9. Buy One of Our Group Activities. Carve out 60 minutes and run it.  It will bring the group together and potentially discussion about how you can all be more productive as a group or possibly communicate better or any number of potential outcomes depending upon which activity you choose.  And worst-case scenario, you purchasing our product will help us and make us feel better!
  10. What is your idea for #10? Send us your best idea for what we should add to this list and you will receive your choice of a digital product — $24.95 value – simply for sharing your knowledge.

Email James Carter at jcarter@buildingteams.com and tell him your idea and which digital product you would like to have and she will respond to you. Pick them here.

We will accumulate the responses and ideas and put them in a future blog post.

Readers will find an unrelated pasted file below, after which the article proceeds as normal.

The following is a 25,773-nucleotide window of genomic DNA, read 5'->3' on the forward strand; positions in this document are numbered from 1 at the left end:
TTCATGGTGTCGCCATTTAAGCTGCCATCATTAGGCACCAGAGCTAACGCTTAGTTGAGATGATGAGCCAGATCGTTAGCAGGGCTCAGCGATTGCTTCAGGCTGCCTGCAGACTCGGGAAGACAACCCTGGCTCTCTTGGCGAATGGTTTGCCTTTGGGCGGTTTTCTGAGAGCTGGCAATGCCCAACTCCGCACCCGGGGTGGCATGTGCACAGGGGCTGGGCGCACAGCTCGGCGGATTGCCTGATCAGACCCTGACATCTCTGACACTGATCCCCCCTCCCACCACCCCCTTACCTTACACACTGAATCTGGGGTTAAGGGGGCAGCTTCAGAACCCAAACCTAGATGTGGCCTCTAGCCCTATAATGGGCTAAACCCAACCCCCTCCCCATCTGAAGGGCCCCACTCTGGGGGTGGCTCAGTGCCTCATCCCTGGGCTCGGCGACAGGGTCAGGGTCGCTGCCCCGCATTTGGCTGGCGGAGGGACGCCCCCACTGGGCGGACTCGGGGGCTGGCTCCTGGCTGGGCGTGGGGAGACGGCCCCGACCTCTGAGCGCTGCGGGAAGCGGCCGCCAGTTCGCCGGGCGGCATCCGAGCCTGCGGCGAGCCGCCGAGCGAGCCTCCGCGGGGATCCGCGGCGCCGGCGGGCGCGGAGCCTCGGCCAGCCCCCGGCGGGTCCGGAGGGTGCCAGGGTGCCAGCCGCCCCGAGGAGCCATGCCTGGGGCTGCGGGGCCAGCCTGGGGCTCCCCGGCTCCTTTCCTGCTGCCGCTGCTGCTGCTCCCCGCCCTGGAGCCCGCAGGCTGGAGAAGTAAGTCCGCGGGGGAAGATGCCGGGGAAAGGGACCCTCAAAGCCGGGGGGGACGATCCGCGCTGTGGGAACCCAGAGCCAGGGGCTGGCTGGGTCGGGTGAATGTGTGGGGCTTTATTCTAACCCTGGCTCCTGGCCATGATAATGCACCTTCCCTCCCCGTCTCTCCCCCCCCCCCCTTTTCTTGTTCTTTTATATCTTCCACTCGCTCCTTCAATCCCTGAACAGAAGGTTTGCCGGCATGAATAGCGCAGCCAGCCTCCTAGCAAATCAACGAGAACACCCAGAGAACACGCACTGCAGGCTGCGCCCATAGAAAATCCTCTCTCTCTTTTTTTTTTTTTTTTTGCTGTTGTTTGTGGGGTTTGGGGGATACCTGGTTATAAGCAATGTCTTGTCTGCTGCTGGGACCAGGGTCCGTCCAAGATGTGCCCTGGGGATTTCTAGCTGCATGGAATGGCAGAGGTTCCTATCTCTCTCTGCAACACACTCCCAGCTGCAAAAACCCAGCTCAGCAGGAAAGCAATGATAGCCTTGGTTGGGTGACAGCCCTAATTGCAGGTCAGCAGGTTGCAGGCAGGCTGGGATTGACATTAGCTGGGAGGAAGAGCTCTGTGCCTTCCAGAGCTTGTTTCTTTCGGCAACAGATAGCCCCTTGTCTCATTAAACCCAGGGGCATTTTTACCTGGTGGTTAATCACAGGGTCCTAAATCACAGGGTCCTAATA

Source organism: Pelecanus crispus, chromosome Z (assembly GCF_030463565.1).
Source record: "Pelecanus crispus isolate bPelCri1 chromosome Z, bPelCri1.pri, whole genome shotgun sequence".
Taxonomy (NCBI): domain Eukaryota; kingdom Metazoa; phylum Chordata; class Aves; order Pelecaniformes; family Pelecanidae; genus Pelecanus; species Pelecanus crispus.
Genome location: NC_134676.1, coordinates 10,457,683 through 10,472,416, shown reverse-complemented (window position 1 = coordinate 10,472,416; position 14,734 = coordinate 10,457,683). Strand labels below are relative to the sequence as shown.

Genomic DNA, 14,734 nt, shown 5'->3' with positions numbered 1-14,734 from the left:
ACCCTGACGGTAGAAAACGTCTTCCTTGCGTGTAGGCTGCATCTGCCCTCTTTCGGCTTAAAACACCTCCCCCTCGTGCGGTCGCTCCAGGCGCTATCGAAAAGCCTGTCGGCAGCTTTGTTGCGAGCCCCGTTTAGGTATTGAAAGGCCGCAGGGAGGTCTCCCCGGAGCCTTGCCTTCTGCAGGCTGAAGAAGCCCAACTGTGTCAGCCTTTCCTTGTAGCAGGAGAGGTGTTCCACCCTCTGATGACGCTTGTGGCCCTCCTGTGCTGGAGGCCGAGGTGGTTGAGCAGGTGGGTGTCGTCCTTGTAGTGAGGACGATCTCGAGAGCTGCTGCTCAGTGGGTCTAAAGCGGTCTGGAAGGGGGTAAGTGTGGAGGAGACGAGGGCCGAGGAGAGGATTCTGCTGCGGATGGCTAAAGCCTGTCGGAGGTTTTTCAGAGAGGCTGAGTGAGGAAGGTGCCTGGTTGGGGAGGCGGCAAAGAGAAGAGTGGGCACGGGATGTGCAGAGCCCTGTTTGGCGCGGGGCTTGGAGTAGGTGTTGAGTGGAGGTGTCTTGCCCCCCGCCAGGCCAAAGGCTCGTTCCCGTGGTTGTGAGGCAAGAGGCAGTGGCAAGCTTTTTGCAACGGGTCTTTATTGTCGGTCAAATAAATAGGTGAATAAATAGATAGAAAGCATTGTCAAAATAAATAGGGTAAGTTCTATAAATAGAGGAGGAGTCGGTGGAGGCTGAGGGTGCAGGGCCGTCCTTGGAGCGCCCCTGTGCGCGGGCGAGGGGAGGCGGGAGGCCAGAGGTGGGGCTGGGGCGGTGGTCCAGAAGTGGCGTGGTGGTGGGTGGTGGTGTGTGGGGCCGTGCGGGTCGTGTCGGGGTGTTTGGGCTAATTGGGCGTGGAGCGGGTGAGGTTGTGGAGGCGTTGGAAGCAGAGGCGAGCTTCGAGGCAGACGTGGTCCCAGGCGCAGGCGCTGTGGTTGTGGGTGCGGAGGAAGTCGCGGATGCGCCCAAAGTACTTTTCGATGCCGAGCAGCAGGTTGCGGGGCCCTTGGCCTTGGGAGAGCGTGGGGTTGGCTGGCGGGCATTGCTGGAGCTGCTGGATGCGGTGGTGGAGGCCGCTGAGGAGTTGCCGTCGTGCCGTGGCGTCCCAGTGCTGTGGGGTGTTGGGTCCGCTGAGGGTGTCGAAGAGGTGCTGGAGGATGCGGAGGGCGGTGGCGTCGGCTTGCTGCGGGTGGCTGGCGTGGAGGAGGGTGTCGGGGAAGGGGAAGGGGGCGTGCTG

Let’s talk seriously for a moment — during these difficult times many organizations struggle with decisions to reduce expenses and even lay off employees.

But now more than ever, it is imperative that companies optimize their employee’s potential and strive to develop a high performance teams.  When companies work with minimal resources, it is more crucial to improve interpersonal relationships in the workplace.  Teams with the right combination of knowledge, skills and motivation to excel can give the organization a competitive advantage.

Whether conducted by company trainers or outside consultants, team initiatives can promote greater cooperation, better communication and minimize dysfunctional conflict.  Experiential learning techniques such as interpersonal trust exercise, collaborative initiatives or interactive games can be very beneficial.

Remember, it is the Holiday season. Give Thanks. Reach out. Help a Stranger. Smile.